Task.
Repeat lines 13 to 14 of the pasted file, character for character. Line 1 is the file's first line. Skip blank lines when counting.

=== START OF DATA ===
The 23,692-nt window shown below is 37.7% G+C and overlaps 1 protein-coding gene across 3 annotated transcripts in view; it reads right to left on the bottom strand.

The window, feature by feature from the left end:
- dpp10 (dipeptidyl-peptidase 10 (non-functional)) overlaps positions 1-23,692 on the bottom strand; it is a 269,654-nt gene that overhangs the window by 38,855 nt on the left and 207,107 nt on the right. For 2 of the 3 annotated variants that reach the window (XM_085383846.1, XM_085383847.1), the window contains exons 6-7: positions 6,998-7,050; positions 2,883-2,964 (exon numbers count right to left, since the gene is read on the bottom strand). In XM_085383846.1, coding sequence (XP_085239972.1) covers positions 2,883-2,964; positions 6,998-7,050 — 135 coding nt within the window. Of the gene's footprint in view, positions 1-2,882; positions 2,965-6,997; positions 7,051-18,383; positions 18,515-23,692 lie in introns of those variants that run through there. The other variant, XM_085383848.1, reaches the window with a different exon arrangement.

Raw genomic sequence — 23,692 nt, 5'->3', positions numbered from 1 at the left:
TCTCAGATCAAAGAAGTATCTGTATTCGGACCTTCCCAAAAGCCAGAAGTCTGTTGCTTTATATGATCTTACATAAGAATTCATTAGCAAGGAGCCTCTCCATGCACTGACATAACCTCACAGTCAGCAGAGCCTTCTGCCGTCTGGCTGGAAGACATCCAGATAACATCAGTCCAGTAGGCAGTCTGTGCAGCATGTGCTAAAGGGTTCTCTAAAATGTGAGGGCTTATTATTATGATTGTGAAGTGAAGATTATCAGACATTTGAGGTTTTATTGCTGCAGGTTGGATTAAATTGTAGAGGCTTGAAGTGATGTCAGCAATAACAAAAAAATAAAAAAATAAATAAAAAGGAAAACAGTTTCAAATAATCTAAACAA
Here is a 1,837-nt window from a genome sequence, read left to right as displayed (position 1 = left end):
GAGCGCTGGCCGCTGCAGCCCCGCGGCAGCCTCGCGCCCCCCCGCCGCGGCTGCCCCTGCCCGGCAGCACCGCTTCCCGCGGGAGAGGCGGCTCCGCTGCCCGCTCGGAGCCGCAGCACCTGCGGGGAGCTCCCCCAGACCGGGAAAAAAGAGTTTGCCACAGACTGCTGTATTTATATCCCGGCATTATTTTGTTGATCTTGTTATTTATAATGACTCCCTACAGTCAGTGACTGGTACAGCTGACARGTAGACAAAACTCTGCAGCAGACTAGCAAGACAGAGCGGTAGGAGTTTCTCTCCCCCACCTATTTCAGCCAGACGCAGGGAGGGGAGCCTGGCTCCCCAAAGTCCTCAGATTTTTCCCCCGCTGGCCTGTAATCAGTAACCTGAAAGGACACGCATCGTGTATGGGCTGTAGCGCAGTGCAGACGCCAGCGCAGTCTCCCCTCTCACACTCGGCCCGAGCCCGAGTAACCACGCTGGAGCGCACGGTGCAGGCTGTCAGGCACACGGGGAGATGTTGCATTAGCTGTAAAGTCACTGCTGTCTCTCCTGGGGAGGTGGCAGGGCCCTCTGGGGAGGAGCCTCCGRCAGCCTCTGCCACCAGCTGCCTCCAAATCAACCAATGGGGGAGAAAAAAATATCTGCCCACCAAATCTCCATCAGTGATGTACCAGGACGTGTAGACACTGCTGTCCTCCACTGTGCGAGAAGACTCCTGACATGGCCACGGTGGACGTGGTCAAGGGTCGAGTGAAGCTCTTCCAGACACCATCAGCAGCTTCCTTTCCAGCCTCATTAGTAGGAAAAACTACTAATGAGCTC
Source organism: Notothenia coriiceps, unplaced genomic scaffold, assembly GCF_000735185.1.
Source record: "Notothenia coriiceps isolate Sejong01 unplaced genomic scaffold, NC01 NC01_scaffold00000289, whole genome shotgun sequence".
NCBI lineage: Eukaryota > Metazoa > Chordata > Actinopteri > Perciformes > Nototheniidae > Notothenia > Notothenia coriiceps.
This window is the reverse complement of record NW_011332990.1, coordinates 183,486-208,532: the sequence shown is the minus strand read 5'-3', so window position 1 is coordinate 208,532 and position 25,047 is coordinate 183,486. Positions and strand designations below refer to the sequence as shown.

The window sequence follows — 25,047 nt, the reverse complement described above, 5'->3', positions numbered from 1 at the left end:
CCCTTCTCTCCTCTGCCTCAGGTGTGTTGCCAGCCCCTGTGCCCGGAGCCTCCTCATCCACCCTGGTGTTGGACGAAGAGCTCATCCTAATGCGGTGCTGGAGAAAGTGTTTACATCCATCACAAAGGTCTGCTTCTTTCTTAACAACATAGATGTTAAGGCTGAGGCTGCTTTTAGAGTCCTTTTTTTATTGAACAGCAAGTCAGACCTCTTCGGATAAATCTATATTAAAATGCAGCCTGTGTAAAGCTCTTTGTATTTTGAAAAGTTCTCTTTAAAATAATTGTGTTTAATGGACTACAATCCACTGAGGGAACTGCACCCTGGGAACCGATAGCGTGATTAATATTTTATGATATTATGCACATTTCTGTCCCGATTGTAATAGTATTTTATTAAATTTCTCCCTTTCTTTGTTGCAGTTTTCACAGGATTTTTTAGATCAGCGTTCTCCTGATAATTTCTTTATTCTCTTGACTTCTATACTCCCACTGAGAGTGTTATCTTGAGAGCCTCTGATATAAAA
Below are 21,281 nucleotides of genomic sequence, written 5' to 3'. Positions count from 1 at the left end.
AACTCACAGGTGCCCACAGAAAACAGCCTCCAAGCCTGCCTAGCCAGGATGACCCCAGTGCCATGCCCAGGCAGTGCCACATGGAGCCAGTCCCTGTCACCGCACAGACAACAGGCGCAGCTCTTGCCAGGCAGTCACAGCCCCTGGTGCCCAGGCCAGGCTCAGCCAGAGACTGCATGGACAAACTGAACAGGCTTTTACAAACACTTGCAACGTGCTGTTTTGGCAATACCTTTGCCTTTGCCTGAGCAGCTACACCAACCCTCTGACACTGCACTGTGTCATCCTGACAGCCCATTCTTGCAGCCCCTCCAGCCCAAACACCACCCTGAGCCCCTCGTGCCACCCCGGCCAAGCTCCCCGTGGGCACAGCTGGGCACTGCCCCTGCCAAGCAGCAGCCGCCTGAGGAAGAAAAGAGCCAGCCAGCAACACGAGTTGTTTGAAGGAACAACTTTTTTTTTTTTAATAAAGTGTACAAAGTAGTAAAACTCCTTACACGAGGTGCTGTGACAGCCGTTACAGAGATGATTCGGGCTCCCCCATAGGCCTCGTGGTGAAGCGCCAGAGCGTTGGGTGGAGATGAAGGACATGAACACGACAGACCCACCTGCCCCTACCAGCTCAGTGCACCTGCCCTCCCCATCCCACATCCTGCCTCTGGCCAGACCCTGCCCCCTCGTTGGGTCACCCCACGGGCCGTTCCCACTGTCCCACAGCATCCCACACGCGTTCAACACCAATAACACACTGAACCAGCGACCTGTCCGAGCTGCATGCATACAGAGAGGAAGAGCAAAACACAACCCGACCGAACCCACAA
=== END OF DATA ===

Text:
CCCTTCTCTCCTCTGCCTCAGGTGTGTTGCCAGCCCCTGTGCCCGGAGCCTCCTCATCCACCCTGGTGTTGGACGAAGAGCTCATCCTAATGCGGTGCTGGAGAAAGTGTTTACATCCATCACAAAGGTCTGCTTCTTTCTTAACAACATAGATGTTAAGGCTGAGGCTGCTTTTAGAGTCCTTTTTTTATTGAACAGCAAGTCAGACCTCTTCGGATAAATCTATATTAAAATGCAGCCTGTGTAAAGCTCTTTGTATTTTGAAAAGTTCTCTTTAAAATAATTGTGTTTAATGGACTACAATCCACTGAGGGAACTGCACCCTGGGAACCGATAGCGTGATTAATATTTTATGATATTATGCACATTTCTGTCCCGATTGTAATAGTATTTTATTAAATTTCTCCCTTTCTTTGTTGCAGTTTTCACAGGATTTTTTAGATCAGCGTTCTCCTGATAATTTCTTTATTCTCTTGACTTCTATACTCCCACTGAGAGTGTTATCTTGAGAGCCTCTGATATAAAA
Below are 21,281 nucleotides of genomic sequence, written 5' to 3'. Positions count from 1 at the left end.